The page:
Iron is an essential component of hemoglobin, the substance contained in red blood cells that transports oxygen from the lungs to all of our organs. Yet, according to the World Health Organization, up to 80% of the world’s population is iron deficient. There are a host of reasons why one might be iron deficient, including an insufficient diet, pregnancy, blood loss, cancer, heavy menstrual cycles and kidney failure. However, the outcome is always the same – a lack of iron halts the production of oxygen-carrying red blood cells and can negatively affect our health.
Luckily, hemodialysis centers and certain hospitals offer what is known as iron infusion – a process by which a fluid solution containing iron is administered intravenously. Iron infusions are highly effective for increasing the levels of iron in the blood and can even cure anemia. Plus, it presents an alternative for those who need a rapid replenishment in these mineral levels, have experienced excessive blood loss, or aren’t properly absorbing iron. Additionally, some people prefer not to take iron supplements. Your physician will let you know if you’re a candidate for this mode of iron supplementation. If you doctor agrees, then how would you prepare for an iron infusion?
- Block off Time. The whole process will take up to four hours, as introducing the mineral slowly is shown to have less adverse reactions in patients.
- For anyone who gets anxious over any sort of medical procedure, the best advice is to relax and focus on making this a comfortable experience. The process itself is similar to having any other IV, in that a needle is utilized to insert a catheter (tiny tube) into the patient’s arm or hand. Expect a small pinch and a bit of pressure, but the rest of the procedure is pretty painless.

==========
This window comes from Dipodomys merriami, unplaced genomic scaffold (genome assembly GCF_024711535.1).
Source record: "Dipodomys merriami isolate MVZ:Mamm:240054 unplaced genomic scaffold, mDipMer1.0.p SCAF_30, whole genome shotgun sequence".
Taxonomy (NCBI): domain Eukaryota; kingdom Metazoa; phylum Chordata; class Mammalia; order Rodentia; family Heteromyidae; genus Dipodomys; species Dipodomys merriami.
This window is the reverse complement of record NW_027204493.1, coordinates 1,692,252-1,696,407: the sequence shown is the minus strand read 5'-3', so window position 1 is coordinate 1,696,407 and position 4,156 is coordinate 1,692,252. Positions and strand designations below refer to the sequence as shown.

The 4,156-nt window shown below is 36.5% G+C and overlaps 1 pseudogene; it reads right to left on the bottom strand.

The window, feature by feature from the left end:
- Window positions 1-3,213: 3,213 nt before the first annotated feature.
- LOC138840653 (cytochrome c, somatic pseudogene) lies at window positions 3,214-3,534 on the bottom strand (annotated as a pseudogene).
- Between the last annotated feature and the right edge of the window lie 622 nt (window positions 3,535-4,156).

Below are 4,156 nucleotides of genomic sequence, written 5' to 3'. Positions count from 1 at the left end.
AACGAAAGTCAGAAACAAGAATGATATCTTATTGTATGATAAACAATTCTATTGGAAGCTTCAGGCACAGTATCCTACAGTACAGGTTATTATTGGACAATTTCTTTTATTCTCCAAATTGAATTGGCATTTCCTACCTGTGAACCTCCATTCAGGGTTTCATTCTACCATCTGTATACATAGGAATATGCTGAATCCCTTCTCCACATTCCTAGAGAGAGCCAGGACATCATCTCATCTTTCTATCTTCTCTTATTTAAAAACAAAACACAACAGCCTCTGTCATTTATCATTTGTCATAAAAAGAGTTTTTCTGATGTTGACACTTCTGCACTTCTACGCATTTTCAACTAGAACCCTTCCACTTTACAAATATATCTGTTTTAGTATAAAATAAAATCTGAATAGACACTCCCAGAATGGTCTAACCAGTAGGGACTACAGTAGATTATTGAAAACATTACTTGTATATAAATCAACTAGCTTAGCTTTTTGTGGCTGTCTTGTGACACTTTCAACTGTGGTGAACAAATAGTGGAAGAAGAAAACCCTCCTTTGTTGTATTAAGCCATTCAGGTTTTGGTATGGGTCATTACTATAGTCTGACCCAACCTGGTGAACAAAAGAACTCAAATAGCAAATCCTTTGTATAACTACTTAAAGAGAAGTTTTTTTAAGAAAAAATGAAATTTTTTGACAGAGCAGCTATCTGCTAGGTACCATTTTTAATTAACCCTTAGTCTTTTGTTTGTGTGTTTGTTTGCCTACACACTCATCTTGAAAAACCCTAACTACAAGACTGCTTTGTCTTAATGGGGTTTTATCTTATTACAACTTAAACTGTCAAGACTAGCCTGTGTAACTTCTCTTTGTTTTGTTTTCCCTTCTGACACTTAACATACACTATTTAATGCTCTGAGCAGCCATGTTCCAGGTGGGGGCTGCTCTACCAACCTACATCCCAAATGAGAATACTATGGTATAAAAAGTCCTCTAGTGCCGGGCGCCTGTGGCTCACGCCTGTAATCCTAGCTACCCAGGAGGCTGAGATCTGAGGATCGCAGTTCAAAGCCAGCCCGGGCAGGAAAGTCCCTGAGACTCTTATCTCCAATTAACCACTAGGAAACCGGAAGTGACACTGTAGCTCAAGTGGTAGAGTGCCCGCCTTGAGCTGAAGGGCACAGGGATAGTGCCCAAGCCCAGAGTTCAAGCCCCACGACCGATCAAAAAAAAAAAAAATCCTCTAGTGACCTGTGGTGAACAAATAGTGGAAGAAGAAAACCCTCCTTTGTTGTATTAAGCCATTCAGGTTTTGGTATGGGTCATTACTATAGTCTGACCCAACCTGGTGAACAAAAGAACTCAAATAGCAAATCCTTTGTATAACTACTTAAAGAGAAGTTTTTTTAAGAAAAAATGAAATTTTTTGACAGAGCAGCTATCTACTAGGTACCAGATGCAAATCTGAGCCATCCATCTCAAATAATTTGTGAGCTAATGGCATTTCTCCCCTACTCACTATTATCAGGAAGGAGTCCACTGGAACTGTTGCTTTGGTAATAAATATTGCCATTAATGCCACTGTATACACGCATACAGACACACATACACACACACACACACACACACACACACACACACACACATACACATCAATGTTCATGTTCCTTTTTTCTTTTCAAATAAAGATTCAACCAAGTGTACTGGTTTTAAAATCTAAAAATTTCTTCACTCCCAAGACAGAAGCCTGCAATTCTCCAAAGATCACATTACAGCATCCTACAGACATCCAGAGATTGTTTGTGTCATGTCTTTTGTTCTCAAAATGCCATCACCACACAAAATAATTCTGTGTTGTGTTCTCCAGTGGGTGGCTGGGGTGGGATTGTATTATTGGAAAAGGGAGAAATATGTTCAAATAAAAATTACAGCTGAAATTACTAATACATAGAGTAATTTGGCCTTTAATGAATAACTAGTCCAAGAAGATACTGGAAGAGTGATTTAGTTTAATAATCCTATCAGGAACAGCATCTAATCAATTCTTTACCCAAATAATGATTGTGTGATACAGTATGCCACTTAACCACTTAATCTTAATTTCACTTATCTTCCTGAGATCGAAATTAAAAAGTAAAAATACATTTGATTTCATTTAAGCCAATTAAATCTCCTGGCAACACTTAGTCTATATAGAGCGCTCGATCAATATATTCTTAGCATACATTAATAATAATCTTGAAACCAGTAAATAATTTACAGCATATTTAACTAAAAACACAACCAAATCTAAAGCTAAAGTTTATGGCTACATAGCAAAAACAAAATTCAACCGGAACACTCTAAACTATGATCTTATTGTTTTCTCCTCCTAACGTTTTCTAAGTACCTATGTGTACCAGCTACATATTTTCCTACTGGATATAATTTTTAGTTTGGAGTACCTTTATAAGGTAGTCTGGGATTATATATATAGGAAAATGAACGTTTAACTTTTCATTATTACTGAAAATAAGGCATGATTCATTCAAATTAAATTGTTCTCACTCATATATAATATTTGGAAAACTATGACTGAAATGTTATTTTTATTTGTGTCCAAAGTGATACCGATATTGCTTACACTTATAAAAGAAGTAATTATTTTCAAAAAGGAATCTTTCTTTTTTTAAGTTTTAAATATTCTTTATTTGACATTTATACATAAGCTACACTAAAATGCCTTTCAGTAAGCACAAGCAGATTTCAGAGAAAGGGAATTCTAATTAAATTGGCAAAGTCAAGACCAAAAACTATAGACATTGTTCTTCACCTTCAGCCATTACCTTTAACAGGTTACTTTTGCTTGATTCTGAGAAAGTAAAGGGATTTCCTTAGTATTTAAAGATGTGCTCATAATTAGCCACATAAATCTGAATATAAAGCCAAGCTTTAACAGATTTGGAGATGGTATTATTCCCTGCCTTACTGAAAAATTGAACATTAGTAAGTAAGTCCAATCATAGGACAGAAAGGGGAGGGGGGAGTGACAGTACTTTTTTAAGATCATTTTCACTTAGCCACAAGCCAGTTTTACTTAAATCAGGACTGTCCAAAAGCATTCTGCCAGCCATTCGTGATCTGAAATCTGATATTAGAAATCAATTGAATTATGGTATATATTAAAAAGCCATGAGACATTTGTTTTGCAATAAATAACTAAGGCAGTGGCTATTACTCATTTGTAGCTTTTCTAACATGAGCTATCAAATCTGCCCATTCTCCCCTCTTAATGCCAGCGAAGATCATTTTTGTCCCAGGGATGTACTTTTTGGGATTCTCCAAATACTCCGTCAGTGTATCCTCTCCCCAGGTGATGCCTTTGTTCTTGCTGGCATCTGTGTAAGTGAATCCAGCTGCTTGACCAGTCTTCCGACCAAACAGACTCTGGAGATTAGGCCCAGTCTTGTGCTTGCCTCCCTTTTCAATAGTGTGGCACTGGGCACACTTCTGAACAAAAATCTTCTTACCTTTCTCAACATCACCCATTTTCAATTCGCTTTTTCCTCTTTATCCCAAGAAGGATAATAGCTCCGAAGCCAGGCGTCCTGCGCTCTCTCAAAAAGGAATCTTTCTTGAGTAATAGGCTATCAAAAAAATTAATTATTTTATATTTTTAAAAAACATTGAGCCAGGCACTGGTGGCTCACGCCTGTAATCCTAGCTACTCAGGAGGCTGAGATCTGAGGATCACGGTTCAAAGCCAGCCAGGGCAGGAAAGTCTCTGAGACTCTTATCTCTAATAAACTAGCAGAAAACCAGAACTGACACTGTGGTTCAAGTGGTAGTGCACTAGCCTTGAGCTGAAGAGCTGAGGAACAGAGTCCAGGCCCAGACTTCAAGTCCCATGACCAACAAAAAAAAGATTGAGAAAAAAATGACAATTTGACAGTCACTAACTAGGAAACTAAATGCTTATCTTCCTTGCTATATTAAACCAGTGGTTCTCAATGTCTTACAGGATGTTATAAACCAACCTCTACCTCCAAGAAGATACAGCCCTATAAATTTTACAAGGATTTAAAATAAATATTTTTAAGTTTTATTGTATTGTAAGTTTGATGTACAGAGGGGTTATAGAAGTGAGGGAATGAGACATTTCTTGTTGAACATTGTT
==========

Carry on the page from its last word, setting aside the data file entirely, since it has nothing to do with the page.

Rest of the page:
- Eat a healthy breakfast. Unlike when having blood drawn, there is no need to fast, and regulating your blood sugar is always a good thing.
- Don’t forget your medication if you are prescribed, unless your doctors advises otherwise.
- Keep your mind occupied. It always helps to bring something to keep your mind relaxed. So don’t forget your tablet to stream your favorite shows, your iPod to listen to music, or catch up on your reading.
- Dress for the success, which in this case means loose-fitting clothing with sleeves that roll up easily. You’ll want to be as comfortable as possible, as you’ll be sitting down for several hours.
- Test Dose. Discuss the procedure with your doctor ahead of the day. To ensure your safety, the medical professional will often perform a “test dose” to be sure you don’t have any allergic reactions to the drip.
In many cases, iron infusions aren’t a one-time “quick fix.” It may take several infusions to raise your iron levels to the appropriate amounts. If you’re supplementing with iron pills – and making sure your menu is jam-packed with iron-rich foods such as tuna, eggs and beef, but are still deficient, it may be time to consider a different solution. In addition to treating disorders of the esophagus, stomach and small and large intestines, the board-certified and fellowship-trained specialists at Carlisle Digestive Disease Associates offer in-house iron infusions. For more information, call 717-245-2228.